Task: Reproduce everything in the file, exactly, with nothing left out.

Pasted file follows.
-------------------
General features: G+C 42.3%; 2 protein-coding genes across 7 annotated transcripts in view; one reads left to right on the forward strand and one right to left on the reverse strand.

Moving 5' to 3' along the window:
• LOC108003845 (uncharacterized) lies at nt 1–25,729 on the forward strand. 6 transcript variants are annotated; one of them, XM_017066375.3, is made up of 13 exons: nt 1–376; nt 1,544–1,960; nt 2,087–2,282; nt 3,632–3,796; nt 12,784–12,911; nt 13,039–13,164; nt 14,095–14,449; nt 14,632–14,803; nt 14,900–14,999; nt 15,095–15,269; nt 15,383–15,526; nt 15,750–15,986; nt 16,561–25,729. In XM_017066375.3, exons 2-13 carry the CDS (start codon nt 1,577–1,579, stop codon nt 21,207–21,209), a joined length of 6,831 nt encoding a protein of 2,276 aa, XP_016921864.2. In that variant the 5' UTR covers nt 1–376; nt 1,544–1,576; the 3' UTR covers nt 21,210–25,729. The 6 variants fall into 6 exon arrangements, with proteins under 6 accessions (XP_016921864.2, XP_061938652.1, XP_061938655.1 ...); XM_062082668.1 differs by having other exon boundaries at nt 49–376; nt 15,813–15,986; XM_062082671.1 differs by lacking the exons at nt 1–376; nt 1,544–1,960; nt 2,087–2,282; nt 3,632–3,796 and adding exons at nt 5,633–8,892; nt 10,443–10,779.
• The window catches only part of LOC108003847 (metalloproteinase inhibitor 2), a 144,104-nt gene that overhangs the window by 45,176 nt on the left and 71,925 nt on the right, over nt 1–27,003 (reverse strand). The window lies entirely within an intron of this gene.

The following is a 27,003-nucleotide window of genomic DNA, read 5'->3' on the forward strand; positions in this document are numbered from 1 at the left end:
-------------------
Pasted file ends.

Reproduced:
General features: G+C 42.3%; 2 protein-coding genes across 7 annotated transcripts in view; one reads left to right on the forward strand and one right to left on the reverse strand.

Moving 5' to 3' along the window:
• LOC108003845 (uncharacterized) lies at nt 1–25,729 on the forward strand. 6 transcript variants are annotated; one of them, XM_017066375.3, is made up of 13 exons: nt 1–376; nt 1,544–1,960; nt 2,087–2,282; nt 3,632–3,796; nt 12,784–12,911; nt 13,039–13,164; nt 14,095–14,449; nt 14,632–14,803; nt 14,900–14,999; nt 15,095–15,269; nt 15,383–15,526; nt 15,750–15,986; nt 16,561–25,729. In XM_017066375.3, exons 2-13 carry the CDS (start codon nt 1,577–1,579, stop codon nt 21,207–21,209), a joined length of 6,831 nt encoding a protein of 2,276 aa, XP_016921864.2. In that variant the 5' UTR covers nt 1–376; nt 1,544–1,576; the 3' UTR covers nt 21,210–25,729. The 6 variants fall into 6 exon arrangements, with proteins under 6 accessions (XP_016921864.2, XP_061938652.1, XP_061938655.1 ...); XM_062082668.1 differs by having other exon boundaries at nt 49–376; nt 15,813–15,986; XM_062082671.1 differs by lacking the exons at nt 1–376; nt 1,544–1,960; nt 2,087–2,282; nt 3,632–3,796 and adding exons at nt 5,633–8,892; nt 10,443–10,779.
• The window catches only part of LOC108003847 (metalloproteinase inhibitor 2), a 144,104-nt gene that overhangs the window by 45,176 nt on the left and 71,925 nt on the right, over nt 1–27,003 (reverse strand). The window lies entirely within an intron of this gene.

The following is a 27,003-nucleotide window of genomic DNA, read 5'->3' on the forward strand; positions in this document are numbered from 1 at the left end: